You might have noticed an itchy, frustratingly, red patch on your little baby’s cheeks, chin, or chest that she or he scratched to the point that it became even more irritated. Sound familiar? Or maybe you yourself, experienced something quite similar on your own neck, inner elbows, or behind your knees?
That is probably when you made an appointment with your doctor, who looked at it, talked to you about your symptoms, asked you questions about your family history and the various types of products that you use on your skin and even in your home. Then your doctor must have told you it was eczema.
So what exactly is eczema? Who can get it and why? And what should you do, now that you or your child has been diagnosed?
Learning more about what particular type of eczema you have and what is the exact cause that may have triggered it, is the best starting point to treating it and managing it so that eczema does not get into the way of your everyday life.
Cause of Eczema:
The specific cause of eczema remains unknown, but it is believed to develop due to a combination of genetic and environmental factors.
Eczema is not contagious.
Children are more likely to develop eczema if a parent has had the condition or another atopic disease.
Environmental factors are also known to bring out the symptoms of eczema, such as:
- Irritants: These include soaps, detergents, shampoos, disinfectants, juices from fresh fruits, meats, or vegetables.
- Allergens: Dust mites, pets, pollens, mold, and dandruff can lead to eczema.
- Microbes: These include bacteria such as Staphylococcus aureus, viruses, and certain fungi.
- Hot and cold temperatures: Very hot or cold weather, high and low humidity, and perspiration from exercise can bring out eczema.
- Foods: Dairy products, eggs, nuts and seeds, soy products, and wheat can cause eczema flare-ups.
- Stress: This isn’t a direct cause of eczema but it can definitely make its symptoms worse.
- Hormones: Women can experience increased eczema symptoms. This happens when their hormone levels are changing; an example of which can be, during the time of pregnancy and at certain points in the menstrual cycle.
Symptoms Of Eczema:
The symptom of allergic eczema is a relative concept. It occurs differently in different people. They may also change over time. Symptoms actually develop when contact with the allergen occurs. In rare cases, symptoms might tend to spread to the other areas of the body.
Common symptoms include:
- a burning sensation or pain
- Red bumps that may ooze, drain, or crust
- warm, tender skin
- scaly, raw, or thickened skin
- dry, red, or rough skin
Home Remedies of Eczema:
Want to know how to treat eczema naturally? Well, here are some effective natural remedies for eczema that may help prevent future flares and ease discomfort during an outbreak.
- COCONUT OIL :
Coconut oil is known to soothe skin infections and further reduce the effect of infections. It reduces irritation of the skin. It helps in keeping one’s skin hydrated and moisturized which reduces the risk of catching eczema.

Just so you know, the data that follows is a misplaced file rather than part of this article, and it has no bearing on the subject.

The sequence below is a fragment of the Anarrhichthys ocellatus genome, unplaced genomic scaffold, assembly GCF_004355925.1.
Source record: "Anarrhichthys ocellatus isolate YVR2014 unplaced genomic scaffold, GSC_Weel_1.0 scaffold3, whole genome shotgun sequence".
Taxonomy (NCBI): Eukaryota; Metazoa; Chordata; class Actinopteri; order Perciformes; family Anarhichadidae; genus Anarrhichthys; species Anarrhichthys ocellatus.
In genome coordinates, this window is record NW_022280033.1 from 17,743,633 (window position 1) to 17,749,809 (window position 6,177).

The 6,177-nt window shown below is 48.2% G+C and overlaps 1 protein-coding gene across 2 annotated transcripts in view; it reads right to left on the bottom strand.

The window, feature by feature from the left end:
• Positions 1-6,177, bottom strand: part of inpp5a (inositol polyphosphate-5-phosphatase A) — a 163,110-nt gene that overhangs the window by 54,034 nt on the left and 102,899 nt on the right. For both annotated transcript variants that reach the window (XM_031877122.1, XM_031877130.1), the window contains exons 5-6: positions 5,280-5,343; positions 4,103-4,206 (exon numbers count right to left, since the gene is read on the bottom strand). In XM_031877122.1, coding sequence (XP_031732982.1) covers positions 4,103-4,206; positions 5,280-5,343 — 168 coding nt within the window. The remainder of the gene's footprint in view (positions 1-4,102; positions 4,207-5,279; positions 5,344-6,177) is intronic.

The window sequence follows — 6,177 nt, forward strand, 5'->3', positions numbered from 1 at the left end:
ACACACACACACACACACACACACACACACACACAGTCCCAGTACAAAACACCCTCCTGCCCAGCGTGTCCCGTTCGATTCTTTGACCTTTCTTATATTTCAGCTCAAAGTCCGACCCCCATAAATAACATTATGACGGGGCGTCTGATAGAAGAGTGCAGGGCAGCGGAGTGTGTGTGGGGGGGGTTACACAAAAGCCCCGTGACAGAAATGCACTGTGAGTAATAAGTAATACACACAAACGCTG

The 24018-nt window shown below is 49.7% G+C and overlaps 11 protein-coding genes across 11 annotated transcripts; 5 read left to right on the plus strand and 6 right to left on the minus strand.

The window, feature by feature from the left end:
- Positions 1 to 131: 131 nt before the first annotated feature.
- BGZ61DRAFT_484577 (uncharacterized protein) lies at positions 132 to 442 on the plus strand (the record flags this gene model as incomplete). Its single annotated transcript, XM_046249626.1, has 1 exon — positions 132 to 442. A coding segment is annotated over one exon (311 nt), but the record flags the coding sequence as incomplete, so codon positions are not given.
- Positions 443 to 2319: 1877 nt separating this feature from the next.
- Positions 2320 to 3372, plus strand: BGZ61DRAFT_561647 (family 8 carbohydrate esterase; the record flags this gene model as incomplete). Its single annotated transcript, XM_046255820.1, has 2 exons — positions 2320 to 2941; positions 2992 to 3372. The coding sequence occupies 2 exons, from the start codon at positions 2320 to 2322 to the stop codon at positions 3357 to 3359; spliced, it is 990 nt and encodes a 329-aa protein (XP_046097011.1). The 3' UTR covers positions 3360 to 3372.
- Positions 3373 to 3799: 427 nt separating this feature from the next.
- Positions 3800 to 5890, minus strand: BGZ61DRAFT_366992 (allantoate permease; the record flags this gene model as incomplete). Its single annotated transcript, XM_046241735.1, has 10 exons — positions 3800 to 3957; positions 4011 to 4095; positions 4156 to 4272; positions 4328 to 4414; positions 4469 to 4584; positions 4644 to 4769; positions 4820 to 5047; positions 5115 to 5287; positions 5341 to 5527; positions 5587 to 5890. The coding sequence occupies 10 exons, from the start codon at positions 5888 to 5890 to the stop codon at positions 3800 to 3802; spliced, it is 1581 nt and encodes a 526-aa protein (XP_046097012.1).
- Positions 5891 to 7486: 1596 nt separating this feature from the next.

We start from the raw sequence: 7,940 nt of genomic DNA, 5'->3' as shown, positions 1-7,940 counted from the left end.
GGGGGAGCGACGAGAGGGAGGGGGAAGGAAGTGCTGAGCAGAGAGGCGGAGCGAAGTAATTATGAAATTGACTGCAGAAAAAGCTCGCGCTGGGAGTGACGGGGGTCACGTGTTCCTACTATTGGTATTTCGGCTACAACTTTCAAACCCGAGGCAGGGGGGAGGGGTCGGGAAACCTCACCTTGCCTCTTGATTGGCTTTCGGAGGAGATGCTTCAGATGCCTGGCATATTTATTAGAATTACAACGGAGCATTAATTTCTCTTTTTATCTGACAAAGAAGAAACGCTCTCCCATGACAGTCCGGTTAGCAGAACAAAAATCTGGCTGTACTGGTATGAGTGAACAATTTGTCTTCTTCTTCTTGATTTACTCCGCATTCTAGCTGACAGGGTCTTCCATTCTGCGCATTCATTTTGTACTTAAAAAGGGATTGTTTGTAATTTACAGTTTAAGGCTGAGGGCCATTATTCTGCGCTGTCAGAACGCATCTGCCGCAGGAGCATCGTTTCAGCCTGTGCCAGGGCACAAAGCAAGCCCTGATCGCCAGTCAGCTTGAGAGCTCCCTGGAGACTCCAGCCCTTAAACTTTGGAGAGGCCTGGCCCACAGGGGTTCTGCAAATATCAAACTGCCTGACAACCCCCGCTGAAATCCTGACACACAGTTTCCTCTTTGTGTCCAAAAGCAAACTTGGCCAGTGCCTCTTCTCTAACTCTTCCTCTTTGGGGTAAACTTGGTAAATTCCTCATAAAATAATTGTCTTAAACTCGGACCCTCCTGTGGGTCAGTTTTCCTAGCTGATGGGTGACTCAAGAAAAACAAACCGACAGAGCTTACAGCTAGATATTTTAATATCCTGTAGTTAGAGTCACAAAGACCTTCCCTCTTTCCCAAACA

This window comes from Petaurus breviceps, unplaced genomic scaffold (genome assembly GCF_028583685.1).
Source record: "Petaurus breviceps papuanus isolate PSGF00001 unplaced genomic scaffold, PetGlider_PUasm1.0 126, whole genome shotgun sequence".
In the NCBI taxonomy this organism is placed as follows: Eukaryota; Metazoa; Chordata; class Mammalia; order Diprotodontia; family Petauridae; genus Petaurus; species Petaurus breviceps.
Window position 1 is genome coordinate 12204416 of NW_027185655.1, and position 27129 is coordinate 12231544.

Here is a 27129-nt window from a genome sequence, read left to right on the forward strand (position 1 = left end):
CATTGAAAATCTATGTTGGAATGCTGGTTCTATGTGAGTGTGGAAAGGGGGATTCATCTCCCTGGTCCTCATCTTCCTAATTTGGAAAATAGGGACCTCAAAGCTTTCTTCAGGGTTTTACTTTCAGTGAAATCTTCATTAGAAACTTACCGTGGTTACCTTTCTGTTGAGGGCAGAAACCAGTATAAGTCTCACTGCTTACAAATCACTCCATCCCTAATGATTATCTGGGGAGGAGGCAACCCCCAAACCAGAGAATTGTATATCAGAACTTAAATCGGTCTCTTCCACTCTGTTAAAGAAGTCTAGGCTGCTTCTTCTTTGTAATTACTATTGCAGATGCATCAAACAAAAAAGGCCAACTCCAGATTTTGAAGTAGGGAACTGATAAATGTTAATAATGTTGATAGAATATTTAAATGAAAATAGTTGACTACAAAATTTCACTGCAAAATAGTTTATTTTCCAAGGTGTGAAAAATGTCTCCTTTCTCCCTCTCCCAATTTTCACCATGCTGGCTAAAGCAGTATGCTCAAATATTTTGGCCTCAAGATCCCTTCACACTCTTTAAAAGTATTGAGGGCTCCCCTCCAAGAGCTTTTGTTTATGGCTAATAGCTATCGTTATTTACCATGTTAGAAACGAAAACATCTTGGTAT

How to apply :
- You can directly apply coconut oil to the area that is affected by eczema.
- Leave it on overnight for maximum effects.
- LAVENDER ESSENTIAL OIL FOR TREATING ECZEMA :
Apart from uplifting your mood, lavender oil is very essential in treating skin irritation and inflammation. As per a study, lavender essential oil reduces pain and discomfort caused by itching in the area affected by eczema.
How to apply :
- Add a few drops to your lavender oil to your bath water.
- Take a few drops of lavender essential oil on a cotton swab and dab it on the affected area.
- JOJOBA OIL :
Jojoba oil is best suited to treat any kind of skin condition – whether it is sunburn or eczema. This is because it is the only oil that closely resembles human sebum.
How to apply :
- You can directly apply jojoba oil to your skin.
- It is also an excellent carrier oil.
- You can mix essential oils in it and apply and blend it on the affected area.
- ALOE VERA :
Aloe vera is well known for its soothing effect on the skin. Aloe vera works well in soothing eczema as it rehydrates the skin and works wonders in controlling the dryness.
How to apply :
- Scoop out a generous dollop of aloe vera gel from the aloe leaf.
- Apply it on the affected area.
- OATMEAL FOR ECZEMA :
This is extensively used in dermatology to soothe itchy and irritated skin. It has
- anti-inflammatory properties that help reduce inflammation.
- antioxidants and phenols, which work together to cleanse and nourish the skin.
- BLEACH BATHS :
Considering bleach bath for eczema treatment is one of the effective methods. Although they will not cure your condition, they will definitely provide relief and reduce the severity of eczema. They help in:
- Improving the skin barrier.
- Maintaining the skin pH levels.
- Reducing the severity of the condition (from mild to severe eczema).
Prepare a bleach bath by mixing half a cup of bleach in a tub of warm water. Soak your entire body or affected area in this for at least 10 minutes.
While home-based treatments and medications will help in healing your condition, you also need to take care of your diet. Several foods help in diminishing the impact of eczema and promote healing.
- COD LIVER OIL (fish oil) :
Fish oil is considered beneficial for health because it contains omega-3 fatty acids. A study says that feeding fish or cod liver oil to kids during early childhood can prevent eczema. This is mainly because it contains n-3 polyunsaturated fatty acids that play a key role in preventing eczema.
Give your child a lot of fatty fish, such as herring and salmon. If they cannot eat fish, get cod liver oil or fish oil supplements from the medical store.